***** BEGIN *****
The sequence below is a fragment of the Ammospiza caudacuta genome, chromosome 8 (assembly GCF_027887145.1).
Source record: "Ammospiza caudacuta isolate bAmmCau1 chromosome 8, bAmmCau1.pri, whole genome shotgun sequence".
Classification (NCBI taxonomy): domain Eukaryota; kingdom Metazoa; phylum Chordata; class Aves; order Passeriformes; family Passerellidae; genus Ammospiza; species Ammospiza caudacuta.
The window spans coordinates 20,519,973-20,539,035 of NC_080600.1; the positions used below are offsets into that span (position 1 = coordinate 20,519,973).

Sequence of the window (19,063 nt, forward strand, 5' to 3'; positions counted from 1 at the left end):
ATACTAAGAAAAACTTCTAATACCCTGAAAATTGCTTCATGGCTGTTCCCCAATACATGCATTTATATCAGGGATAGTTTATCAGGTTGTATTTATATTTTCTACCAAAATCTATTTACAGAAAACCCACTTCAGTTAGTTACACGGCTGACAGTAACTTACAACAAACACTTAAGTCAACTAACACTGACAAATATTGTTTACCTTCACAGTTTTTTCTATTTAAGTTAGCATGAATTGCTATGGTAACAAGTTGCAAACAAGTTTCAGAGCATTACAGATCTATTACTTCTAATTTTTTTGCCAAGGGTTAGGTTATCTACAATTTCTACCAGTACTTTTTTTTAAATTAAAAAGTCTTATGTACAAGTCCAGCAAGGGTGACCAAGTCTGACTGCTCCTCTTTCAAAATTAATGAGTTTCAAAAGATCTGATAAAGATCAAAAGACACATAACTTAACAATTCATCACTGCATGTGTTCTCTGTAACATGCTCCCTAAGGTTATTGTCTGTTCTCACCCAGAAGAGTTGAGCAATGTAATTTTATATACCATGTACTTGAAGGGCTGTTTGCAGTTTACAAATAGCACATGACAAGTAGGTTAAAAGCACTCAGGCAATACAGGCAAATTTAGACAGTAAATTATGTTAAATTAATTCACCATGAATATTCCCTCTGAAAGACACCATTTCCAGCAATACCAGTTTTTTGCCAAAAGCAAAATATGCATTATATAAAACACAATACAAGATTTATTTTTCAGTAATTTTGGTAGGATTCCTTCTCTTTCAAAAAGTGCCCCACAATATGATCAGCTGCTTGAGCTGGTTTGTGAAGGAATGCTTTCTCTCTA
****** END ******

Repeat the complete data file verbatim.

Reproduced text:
The sequence below is a fragment of the Ammospiza caudacuta genome, chromosome 8 (assembly GCF_027887145.1).
Source record: "Ammospiza caudacuta isolate bAmmCau1 chromosome 8, bAmmCau1.pri, whole genome shotgun sequence".
Classification (NCBI taxonomy): domain Eukaryota; kingdom Metazoa; phylum Chordata; class Aves; order Passeriformes; family Passerellidae; genus Ammospiza; species Ammospiza caudacuta.
The window spans coordinates 20,519,973-20,539,035 of NC_080600.1; the positions used below are offsets into that span (position 1 = coordinate 20,519,973).

Sequence of the window (19,063 nt, forward strand, 5' to 3'; positions counted from 1 at the left end):
ATACTAAGAAAAACTTCTAATACCCTGAAAATTGCTTCATGGCTGTTCCCCAATACATGCATTTATATCAGGGATAGTTTATCAGGTTGTATTTATATTTTCTACCAAAATCTATTTACAGAAAACCCACTTCAGTTAGTTACACGGCTGACAGTAACTTACAACAAACACTTAAGTCAACTAACACTGACAAATATTGTTTACCTTCACAGTTTTTTCTATTTAAGTTAGCATGAATTGCTATGGTAACAAGTTGCAAACAAGTTTCAGAGCATTACAGATCTATTACTTCTAATTTTTTTGCCAAGGGTTAGGTTATCTACAATTTCTACCAGTACTTTTTTTTAAATTAAAAAGTCTTATGTACAAGTCCAGCAAGGGTGACCAAGTCTGACTGCTCCTCTTTCAAAATTAATGAGTTTCAAAAGATCTGATAAAGATCAAAAGACACATAACTTAACAATTCATCACTGCATGTGTTCTCTGTAACATGCTCCCTAAGGTTATTGTCTGTTCTCACCCAGAAGAGTTGAGCAATGTAATTTTATATACCATGTACTTGAAGGGCTGTTTGCAGTTTACAAATAGCACATGACAAGTAGGTTAAAAGCACTCAGGCAATACAGGCAAATTTAGACAGTAAATTATGTTAAATTAATTCACCATGAATATTCCCTCTGAAAGACACCATTTCCAGCAATACCAGTTTTTTGCCAAAAGCAAAATATGCATTATATAAAACACAATACAAGATTTATTTTTCAGTAATTTTGGTAGGATTCCTTCTCTTTCAAAAAGTGCCCCACAATATGATCAGCTGCTTGAGCTGGTTTGTGAAGGAATGCTTTCTCTCTA